I have a masters in common sense. This current supply and demand for global property cannot be explained in books, as its never been experienced before on this scale. Greed is infinite, so the more you supply, the more you feed demand, so the one side doesn't counteract with the other, instead they grow in unison.

Justice, due to Auckland's brilliant public transport system I can either drive to work, 20 minutes, or take two buses 90 minutes, what would you do?

Buy an electric scooter mate! I have two of them. Some great ones out there. Mine is NZ made.....cause it's my own design

I take the Train and bus.

Fritz, I also have a Masters in Economics (big deal) what we are talking about here is two different markets. Home Owner and Investor. Investors have been convinced by NZ Invest etc, to use their equity in their home to leverage up into rental properties, deduct expenses, reduce their income tax bill, utilize working for families to help pay their accomodation. The hard sell about this is incessant, media , marketing, blah,blah. The fact that you can buy a house and claim expenses etc, and call it a LAQC when it wasn't set up to generate an income is insanity.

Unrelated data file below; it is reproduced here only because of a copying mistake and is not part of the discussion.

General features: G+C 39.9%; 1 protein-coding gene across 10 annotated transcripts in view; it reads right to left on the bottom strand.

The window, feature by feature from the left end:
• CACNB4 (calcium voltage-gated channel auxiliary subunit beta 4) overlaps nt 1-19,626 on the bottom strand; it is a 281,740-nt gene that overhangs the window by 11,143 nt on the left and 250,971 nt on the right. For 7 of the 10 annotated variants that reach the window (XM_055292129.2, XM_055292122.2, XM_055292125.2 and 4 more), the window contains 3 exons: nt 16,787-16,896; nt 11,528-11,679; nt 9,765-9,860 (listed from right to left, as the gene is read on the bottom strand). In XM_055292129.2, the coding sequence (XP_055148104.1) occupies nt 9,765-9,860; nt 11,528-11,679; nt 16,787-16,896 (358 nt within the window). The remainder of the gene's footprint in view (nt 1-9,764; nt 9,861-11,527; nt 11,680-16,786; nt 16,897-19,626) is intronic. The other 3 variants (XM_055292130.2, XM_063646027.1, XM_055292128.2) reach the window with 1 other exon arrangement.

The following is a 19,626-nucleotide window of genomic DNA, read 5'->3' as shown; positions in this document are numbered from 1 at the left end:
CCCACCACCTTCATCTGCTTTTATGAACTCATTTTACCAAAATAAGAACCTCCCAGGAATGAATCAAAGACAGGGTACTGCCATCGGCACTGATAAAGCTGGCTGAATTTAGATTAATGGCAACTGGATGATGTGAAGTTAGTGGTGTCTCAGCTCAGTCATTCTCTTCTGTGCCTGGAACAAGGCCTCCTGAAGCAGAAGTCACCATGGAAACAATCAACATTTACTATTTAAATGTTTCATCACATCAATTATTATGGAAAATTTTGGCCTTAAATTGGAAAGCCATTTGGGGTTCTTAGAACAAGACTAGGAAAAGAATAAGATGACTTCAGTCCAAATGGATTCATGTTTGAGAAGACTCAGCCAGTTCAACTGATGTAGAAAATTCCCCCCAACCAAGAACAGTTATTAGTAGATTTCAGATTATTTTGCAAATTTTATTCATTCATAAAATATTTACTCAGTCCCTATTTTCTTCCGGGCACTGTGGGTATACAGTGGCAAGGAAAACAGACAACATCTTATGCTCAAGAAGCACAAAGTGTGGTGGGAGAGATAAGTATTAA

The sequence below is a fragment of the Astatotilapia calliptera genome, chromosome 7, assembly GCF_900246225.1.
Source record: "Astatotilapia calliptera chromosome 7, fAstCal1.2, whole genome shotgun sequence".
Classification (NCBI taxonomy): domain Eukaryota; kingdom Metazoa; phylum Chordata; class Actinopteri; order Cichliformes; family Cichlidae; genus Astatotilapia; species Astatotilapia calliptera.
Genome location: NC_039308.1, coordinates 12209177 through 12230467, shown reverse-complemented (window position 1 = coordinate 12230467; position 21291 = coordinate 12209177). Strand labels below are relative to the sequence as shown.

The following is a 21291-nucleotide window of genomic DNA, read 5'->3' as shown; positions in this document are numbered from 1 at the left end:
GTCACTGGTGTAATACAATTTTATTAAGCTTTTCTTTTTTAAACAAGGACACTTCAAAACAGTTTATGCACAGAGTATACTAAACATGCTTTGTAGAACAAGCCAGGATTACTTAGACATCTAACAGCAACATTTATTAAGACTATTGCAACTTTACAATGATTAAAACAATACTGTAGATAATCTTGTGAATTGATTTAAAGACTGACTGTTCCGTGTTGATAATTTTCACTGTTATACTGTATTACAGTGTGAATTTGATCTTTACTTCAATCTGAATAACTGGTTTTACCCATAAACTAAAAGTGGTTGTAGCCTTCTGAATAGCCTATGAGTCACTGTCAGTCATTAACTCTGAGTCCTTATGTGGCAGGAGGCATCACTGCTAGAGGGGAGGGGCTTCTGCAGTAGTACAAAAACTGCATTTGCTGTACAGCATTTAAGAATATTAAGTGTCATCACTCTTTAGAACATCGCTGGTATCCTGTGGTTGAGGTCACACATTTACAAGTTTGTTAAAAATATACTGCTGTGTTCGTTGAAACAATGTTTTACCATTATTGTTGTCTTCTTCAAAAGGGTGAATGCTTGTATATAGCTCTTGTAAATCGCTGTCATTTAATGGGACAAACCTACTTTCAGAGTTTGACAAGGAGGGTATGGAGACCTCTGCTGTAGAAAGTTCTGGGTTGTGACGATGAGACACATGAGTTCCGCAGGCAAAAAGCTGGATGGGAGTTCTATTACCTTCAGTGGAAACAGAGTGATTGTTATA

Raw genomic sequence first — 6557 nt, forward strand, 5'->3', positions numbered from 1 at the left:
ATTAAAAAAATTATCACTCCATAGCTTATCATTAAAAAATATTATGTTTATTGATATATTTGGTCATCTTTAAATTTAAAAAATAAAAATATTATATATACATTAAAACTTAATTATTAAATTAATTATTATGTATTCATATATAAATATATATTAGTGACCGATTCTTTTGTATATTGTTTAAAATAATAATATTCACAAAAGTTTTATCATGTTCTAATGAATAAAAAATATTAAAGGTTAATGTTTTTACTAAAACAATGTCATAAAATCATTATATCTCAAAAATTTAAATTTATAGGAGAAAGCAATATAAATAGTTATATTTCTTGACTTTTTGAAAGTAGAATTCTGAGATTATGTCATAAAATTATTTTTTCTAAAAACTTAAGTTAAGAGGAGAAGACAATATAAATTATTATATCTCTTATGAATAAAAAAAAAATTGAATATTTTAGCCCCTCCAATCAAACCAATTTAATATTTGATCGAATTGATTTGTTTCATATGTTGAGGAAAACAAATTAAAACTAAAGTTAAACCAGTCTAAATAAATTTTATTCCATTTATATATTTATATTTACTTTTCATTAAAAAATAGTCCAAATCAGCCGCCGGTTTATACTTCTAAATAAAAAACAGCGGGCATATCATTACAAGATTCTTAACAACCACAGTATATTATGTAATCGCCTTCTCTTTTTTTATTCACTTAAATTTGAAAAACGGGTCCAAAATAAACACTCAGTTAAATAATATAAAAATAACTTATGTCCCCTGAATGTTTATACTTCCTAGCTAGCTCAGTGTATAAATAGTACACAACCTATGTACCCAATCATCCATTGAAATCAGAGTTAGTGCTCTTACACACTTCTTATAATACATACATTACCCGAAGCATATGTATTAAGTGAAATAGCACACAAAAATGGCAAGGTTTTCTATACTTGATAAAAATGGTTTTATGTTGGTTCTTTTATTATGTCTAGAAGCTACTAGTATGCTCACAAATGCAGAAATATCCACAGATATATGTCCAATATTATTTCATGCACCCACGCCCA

Correct me if I'm wrong but was not the LAQC entity removed in Nationals first term?

It was replaced with the LTC (Look through Company).
These companies are only really necessary if you are renting the family home and moving to another or heading off overseas. You don't need a company if you go out and buy a couple of rentals specifically for renting out.

Fritz, I also have a Masters in Economics (big deal) what we are talking about here is two different markets. Home Owner and Investor. Investors have been convinced by NZ Invest etc, to use their equity in their home to leverage up into rental properties, deduct expenses, reduce their income tax bill, utilize working for families to help pay their accomodation. The hard sell about this is incessant, media , marketing, blah,blah. The fact that you can buy a house and claim expenses etc, and call it a LAQC when it wasn't set up to generate an income is insanity.

You don't need a vehicle like an LAQC, now LTC, to reduce tax payments. The tax return is only on losses so it is not like the landlord is making anything out of it. It just seems that some people may think landlords are raking it in through tax returns when it is just reducing the loss somewhat. You shouldn't have to pay tax on no earnings.

name any business where the loss can be shifted to offset the tax on a shareholders other income.